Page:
Leave it to NIS America to return another beloved franchise to the west – we’re looking at Utawarerumono: Zan, now out on PS4.
Of course the Utawarerumono name isn’t new, as Zan is a new game in the Aquaplus franchise most well-known for its blend of visual novel with tactical gameplay. If that’s your gameplay style of choice then Utawarerumono: Zan is probably going to be a bit of a shock, as it’s more like a Musou-type brawler than any visual novel I’ve ever played.
Zan is still a spinoff project of the original works, so you’ll see plenty that is familiar if you’re a veteran of the franchise. A lot of fans will be sad to find out that Utawarerumono: Zan is limited in the amount of content it covers though. The story is based mostly on what happens in Mask of Deception, so you miss out on what is about half of the total story (so far).
Speaking of the story campaign in the game – it’s divided up into sixteen chapters, but they don’t equate to sixteen missions in the Musou-sense. Some of them are mostly narrative in nature, staying true to the source material but feeling a little lost in the middle. A lot of fans of the visual novel source material will feel like the shorter and flashier presentation here doesn’t do it justice, whereas fans of the Musou genre generally aren’t too fond of too much of a visual novel feel.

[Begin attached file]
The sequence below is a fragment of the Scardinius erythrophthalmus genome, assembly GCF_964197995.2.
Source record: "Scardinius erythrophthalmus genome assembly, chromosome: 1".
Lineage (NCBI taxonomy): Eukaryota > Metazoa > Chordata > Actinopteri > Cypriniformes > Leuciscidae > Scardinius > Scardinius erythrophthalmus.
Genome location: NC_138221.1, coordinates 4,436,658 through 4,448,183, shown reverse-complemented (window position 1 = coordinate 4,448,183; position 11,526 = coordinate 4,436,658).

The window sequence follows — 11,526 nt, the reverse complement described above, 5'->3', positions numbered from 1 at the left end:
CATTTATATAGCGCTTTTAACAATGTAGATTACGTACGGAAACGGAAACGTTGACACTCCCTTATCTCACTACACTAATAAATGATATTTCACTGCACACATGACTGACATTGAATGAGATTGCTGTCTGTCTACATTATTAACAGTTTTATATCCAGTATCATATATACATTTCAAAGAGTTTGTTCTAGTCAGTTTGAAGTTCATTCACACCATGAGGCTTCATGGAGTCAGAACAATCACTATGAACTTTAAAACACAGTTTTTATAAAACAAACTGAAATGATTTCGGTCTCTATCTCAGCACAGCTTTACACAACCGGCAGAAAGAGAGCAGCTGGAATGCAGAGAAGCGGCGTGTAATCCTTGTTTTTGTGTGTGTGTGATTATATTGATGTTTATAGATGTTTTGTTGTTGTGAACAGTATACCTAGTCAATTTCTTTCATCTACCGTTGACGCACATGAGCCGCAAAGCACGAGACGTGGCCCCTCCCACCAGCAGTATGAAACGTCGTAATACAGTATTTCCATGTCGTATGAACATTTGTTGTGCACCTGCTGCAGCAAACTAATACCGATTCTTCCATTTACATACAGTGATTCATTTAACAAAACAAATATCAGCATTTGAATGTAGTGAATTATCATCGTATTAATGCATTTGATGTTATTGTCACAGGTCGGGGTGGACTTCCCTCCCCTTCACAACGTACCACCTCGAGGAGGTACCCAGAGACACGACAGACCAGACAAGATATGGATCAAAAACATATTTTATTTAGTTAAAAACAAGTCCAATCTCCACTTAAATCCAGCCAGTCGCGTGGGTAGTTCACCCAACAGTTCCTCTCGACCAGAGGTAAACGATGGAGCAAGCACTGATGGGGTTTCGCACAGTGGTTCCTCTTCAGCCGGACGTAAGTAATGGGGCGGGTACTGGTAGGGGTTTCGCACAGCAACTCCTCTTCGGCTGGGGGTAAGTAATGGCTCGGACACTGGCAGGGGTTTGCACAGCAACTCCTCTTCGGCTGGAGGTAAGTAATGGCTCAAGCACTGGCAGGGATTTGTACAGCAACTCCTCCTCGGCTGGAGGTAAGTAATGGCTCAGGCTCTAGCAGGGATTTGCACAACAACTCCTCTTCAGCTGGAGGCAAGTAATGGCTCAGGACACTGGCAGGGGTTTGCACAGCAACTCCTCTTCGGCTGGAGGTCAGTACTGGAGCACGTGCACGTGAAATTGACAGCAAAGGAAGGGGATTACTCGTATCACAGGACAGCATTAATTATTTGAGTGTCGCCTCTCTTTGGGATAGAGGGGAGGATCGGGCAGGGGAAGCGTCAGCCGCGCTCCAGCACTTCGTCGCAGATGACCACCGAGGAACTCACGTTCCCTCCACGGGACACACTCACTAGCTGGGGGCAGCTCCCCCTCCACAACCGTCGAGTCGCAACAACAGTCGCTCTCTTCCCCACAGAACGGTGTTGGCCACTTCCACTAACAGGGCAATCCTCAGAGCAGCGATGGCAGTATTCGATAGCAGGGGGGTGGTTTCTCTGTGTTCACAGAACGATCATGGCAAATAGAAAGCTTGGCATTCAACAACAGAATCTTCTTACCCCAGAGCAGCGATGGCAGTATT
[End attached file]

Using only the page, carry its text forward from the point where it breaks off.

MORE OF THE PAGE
Speaking of being a little lost in the middle, the same can probably also be said for the fighting in the game. Although they’ve nailed the Utawarerumono look and feel, the combat itself feels overly generic. Button mashing is enough to plough through most of the enemies you encounter, and there isn’t enough of a difference between the twelve characters on the roster in terms of forcing you to adopt different styles for your four player team. For most scenarios, you’re just charging at enemies and cutting them down – there isn’t a lot in the way of tactical decision-making here, something which Koei has gradually introduced more and more to their titles in recent years.
Boss fights do offer up interesting challenges though, and there is a good amount of extra/optional content to keep you busy beyond the story mode. I just can’t shake the feeling of wondering what the best target audience for Utawarerumono: Zan is though – the story delivery isn’t that great and as a hack and slash title isn’t not refined enough either. As a result, I wonder who’ll stick around in the long run.
My best guess is that Utawarerumono: Zan is for those who really enjoy the source material and its characters, and would love to see it come to life in a different format. There’s initial delight in seeing that materialize, especially because the visuals look the part and the audio is excellent – some of the best in the Musou genre with great voiceovers and ditto music. It’s a shame the game doesn’t succeed as a crossover product, but I do hope Utawarerumono makes a return in the future.